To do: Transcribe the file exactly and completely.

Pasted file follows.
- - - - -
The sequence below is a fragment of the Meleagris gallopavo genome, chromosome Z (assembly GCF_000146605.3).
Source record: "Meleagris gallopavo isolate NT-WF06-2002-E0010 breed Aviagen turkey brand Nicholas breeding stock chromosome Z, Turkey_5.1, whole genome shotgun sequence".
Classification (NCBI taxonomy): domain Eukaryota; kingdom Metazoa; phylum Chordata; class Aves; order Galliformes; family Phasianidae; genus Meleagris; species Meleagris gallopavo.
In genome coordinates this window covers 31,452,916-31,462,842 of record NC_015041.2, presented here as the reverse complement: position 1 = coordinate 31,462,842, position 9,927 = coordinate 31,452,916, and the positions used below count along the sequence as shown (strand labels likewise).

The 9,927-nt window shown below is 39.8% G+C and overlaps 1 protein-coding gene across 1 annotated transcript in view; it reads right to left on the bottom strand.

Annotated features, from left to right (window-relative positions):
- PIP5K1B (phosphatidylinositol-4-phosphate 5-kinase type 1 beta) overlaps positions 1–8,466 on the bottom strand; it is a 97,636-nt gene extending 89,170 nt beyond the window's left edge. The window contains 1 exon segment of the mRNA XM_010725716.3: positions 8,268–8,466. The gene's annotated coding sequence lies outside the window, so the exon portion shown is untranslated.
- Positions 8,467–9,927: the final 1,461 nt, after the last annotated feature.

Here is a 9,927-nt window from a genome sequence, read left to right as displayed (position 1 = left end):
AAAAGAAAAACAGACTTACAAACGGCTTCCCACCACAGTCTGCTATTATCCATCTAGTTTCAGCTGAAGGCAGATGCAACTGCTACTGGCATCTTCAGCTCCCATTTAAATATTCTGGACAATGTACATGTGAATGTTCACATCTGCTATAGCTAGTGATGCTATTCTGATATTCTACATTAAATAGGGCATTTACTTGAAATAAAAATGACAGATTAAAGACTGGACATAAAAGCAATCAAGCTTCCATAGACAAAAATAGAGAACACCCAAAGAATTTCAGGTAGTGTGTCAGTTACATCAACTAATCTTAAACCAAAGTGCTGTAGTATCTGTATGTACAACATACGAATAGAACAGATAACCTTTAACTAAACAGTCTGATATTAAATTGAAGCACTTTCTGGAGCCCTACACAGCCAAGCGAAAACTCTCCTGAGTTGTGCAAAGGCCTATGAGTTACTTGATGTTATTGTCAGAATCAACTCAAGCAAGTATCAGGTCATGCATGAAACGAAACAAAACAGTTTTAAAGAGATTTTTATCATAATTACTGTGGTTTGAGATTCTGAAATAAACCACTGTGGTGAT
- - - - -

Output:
The sequence below is a fragment of the Meleagris gallopavo genome, chromosome Z (assembly GCF_000146605.3).
Source record: "Meleagris gallopavo isolate NT-WF06-2002-E0010 breed Aviagen turkey brand Nicholas breeding stock chromosome Z, Turkey_5.1, whole genome shotgun sequence".
Classification (NCBI taxonomy): domain Eukaryota; kingdom Metazoa; phylum Chordata; class Aves; order Galliformes; family Phasianidae; genus Meleagris; species Meleagris gallopavo.
In genome coordinates this window covers 31,452,916-31,462,842 of record NC_015041.2, presented here as the reverse complement: position 1 = coordinate 31,462,842, position 9,927 = coordinate 31,452,916, and the positions used below count along the sequence as shown (strand labels likewise).

The 9,927-nt window shown below is 39.8% G+C and overlaps 1 protein-coding gene across 1 annotated transcript in view; it reads right to left on the bottom strand.

Annotated features, from left to right (window-relative positions):
- PIP5K1B (phosphatidylinositol-4-phosphate 5-kinase type 1 beta) overlaps positions 1–8,466 on the bottom strand; it is a 97,636-nt gene extending 89,170 nt beyond the window's left edge. The window contains 1 exon segment of the mRNA XM_010725716.3: positions 8,268–8,466. The gene's annotated coding sequence lies outside the window, so the exon portion shown is untranslated.
- Positions 8,467–9,927: the final 1,461 nt, after the last annotated feature.

Here is a 9,927-nt window from a genome sequence, read left to right as displayed (position 1 = left end):
AAAAGAAAAACAGACTTACAAACGGCTTCCCACCACAGTCTGCTATTATCCATCTAGTTTCAGCTGAAGGCAGATGCAACTGCTACTGGCATCTTCAGCTCCCATTTAAATATTCTGGACAATGTACATGTGAATGTTCACATCTGCTATAGCTAGTGATGCTATTCTGATATTCTACATTAAATAGGGCATTTACTTGAAATAAAAATGACAGATTAAAGACTGGACATAAAAGCAATCAAGCTTCCATAGACAAAAATAGAGAACACCCAAAGAATTTCAGGTAGTGTGTCAGTTACATCAACTAATCTTAAACCAAAGTGCTGTAGTATCTGTATGTACAACATACGAATAGAACAGATAACCTTTAACTAAACAGTCTGATATTAAATTGAAGCACTTTCTGGAGCCCTACACAGCCAAGCGAAAACTCTCCTGAGTTGTGCAAAGGCCTATGAGTTACTTGATGTTATTGTCAGAATCAACTCAAGCAAGTATCAGGTCATGCATGAAACGAAACAAAACAGTTTTAAAGAGATTTTTATCATAATTACTGTGGTTTGAGATTCTGAAATAAACCACTGTGGTGAT